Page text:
Working Long Hours May Hurt High School Students
Study: High School Students Working More Than 20 Hours a Week May See Decline in Behavior, Academic Expectations
Feb. 4, 2011 -- Working long hours while in high school may have a negative effect on students’ performance as well as behavior, according to a new study.
Researchers say the results contradict several recent studies that suggested no negative effects of working more than 20 hours a week on high school students’ performance or behavior.
Instead, the study shows students who work long hours during high school were more likely to engage in substance abuse and have lowered academic expectations and performance than students who work more moderate hours or don’t work.
“An important message for parents and practitioners is that while working more than 20 hours per week during the school year is probably not advisable, working less than this does not seem to affect an adolescent’s academic, behavioral, or psychosocial well-being,” researcher Kathryn C. Monahan, a postdoctoral research scientist at the University of Washington, and colleagues write in Child Development.
“Although working during high school is unlikely to turn law-abiding teenagers into felons or cause students to flunk out of school, the magnitude of the adverse effects reported here is not trivial, and even a small decline in school engagement or increase in problem behavior may be of concern to parents who worry about their children’s admission to highly selective postsecondary institutions or experimentation with deviant activity,” write the researchers.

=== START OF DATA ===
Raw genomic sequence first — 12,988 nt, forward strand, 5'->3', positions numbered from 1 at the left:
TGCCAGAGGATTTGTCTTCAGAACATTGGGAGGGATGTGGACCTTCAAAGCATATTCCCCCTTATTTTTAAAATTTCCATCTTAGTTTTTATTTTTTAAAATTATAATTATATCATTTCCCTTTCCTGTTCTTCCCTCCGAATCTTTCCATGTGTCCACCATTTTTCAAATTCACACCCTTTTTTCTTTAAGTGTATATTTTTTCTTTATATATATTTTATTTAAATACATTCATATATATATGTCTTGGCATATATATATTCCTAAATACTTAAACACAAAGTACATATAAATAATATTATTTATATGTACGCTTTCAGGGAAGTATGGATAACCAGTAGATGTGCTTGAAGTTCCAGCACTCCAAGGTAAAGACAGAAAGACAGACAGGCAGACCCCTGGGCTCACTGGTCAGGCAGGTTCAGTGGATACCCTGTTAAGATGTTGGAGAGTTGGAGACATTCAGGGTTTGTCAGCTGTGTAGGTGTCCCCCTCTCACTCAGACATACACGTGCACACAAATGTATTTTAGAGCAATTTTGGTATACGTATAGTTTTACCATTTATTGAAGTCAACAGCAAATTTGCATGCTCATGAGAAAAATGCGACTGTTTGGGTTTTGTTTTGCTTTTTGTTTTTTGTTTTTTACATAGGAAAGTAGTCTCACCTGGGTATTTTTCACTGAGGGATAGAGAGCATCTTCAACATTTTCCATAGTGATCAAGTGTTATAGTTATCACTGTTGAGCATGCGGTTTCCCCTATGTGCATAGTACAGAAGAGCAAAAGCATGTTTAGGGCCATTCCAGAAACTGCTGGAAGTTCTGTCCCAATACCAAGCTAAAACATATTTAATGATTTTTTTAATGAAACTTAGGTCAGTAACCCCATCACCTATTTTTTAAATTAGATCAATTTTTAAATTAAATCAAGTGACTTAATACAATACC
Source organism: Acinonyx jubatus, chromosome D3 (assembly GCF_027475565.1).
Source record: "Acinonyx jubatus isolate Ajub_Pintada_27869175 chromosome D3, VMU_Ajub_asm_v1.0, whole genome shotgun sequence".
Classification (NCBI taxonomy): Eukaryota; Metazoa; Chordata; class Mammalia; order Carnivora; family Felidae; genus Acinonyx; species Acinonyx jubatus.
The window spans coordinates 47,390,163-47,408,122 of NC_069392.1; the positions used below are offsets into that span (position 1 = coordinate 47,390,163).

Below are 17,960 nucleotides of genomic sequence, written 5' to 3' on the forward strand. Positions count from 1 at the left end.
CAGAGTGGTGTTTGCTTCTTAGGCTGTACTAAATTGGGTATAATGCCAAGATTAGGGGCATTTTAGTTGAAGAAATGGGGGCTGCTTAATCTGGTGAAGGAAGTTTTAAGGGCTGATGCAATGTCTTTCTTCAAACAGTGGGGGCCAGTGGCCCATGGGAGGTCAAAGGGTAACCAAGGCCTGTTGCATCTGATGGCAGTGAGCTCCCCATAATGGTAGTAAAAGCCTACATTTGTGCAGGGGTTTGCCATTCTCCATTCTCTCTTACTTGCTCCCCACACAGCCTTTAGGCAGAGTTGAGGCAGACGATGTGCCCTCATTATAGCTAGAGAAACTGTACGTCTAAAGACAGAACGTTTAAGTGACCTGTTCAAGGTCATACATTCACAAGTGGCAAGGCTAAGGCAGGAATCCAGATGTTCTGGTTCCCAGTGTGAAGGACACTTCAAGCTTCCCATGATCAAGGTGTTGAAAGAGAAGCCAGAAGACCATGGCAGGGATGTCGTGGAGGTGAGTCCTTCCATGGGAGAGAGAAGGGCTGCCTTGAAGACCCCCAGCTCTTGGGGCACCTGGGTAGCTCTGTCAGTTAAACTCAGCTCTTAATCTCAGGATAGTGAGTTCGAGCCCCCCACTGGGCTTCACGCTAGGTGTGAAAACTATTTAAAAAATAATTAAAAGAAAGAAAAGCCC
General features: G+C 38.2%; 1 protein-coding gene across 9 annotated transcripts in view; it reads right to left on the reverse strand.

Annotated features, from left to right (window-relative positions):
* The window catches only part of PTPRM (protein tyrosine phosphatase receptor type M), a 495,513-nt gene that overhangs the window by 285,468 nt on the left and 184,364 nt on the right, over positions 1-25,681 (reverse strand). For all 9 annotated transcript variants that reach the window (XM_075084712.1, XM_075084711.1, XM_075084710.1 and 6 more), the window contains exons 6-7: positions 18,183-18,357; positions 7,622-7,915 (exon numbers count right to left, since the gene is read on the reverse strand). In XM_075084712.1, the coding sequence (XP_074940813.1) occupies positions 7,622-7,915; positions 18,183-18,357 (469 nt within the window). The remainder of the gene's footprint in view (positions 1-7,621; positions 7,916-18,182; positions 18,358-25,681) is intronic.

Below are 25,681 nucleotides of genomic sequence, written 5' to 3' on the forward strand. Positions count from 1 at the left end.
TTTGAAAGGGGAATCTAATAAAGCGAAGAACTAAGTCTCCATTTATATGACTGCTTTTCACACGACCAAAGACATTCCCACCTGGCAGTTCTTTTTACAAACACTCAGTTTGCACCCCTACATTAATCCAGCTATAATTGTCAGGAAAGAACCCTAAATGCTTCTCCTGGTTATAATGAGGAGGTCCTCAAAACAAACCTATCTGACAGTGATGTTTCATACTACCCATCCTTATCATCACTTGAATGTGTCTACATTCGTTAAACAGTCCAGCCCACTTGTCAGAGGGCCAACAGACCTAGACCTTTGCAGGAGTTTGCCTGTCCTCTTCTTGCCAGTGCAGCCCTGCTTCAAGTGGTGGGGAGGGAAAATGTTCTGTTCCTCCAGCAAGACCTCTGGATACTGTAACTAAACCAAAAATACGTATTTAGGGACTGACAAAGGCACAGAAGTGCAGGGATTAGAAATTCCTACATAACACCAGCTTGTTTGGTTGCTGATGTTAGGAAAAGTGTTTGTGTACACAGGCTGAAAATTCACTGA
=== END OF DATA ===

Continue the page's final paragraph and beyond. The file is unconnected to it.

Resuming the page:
Another Look at the Effects of Working in High School
In the study, researchers reanalyzed information collected during a study conducted in 1987-1989 involving 1,792 10th and 11th grade students in Wisconsin and California.
The first analysis of this data, published in 1993, suggested that working long hours during high school was linked to various negative effects, but leaving the work force led to improvements in students’ academic performance.
In their reanalysis, researchers got a clearer picture of the effects of work and work hours on adolescent behavior and academic performance.
The results showed that compared to high school students who did not work, students who started working at a moderate level (less than 20 hours per week) fared no differently in terms of academic performance or problem behavior.
But students who worked more than 20 hours a week had lower expectations for academic attainment and were less engaged at school. They also had higher levels of substance abuse and deviant behavior.
Surprisingly, researchers say students who continued working long hours reported an increase in their GPA compared to students who quit working long hours during the study period. But researchers theorize this may be due to a tendency of working students to select easier classes.
Finally, researchers looked at the effects of cutting back or increasing work hours on high school students. They found that students who increased their weekly hours to more than 20 hours per week reported a decrease in time spent on homework and an increase in mind wandering in class.
But in contrast with previous results, this study showed that students who cut back from working long hours to working less than 20 hours per week fared no differently in terms of performance or behavior than students who continued working more than 20 hours per week.
Researchers say the results suggest that parents, educators, and policymakers should monitor and constrain the number of hours high school students work during the school year.